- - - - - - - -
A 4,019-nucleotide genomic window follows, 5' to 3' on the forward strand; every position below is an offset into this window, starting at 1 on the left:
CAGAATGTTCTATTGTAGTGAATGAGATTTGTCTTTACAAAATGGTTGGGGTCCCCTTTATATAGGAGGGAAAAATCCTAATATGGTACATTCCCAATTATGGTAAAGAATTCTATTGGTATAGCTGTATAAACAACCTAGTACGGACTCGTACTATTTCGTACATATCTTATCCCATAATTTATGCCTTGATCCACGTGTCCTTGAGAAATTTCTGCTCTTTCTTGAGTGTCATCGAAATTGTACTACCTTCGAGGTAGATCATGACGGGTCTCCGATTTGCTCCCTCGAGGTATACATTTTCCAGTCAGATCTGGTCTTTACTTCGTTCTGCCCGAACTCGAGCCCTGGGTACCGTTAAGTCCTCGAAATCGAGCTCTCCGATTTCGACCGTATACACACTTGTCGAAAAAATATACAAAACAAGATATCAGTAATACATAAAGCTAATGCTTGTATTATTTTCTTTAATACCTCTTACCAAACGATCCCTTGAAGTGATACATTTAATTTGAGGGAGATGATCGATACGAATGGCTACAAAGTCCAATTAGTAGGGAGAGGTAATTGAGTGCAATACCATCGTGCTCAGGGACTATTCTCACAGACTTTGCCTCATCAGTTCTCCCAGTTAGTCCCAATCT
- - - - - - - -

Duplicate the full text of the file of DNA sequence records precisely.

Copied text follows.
A 4,019-nucleotide genomic window follows, 5' to 3' on the forward strand; every position below is an offset into this window, starting at 1 on the left:
CAGAATGTTCTATTGTAGTGAATGAGATTTGTCTTTACAAAATGGTTGGGGTCCCCTTTATATAGGAGGGAAAAATCCTAATATGGTACATTCCCAATTATGGTAAAGAATTCTATTGGTATAGCTGTATAAACAACCTAGTACGGACTCGTACTATTTCGTACATATCTTATCCCATAATTTATGCCTTGATCCACGTGTCCTTGAGAAATTTCTGCTCTTTCTTGAGTGTCATCGAAATTGTACTACCTTCGAGGTAGATCATGACGGGTCTCCGATTTGCTCCCTCGAGGTATACATTTTCCAGTCAGATCTGGTCTTTACTTCGTTCTGCCCGAACTCGAGCCCTGGGTACCGTTAAGTCCTCGAAATCGAGCTCTCCGATTTCGACCGTATACACACTTGTCGAAAAAATATACAAAACAAGATATCAGTAATACATAAAGCTAATGCTTGTATTATTTTCTTTAATACCTCTTACCAAACGATCCCTTGAAGTGATACATTTAATTTGAGGGAGATGATCGATACGAATGGCTACAAAGTCCAATTAGTAGGGAGAGGTAATTGAGTGCAATACCATCGTGCTCAGGGACTATTCTCACAGACTTTGCCTCATCAGTTCTCCCAGTTAGTCCCAATCT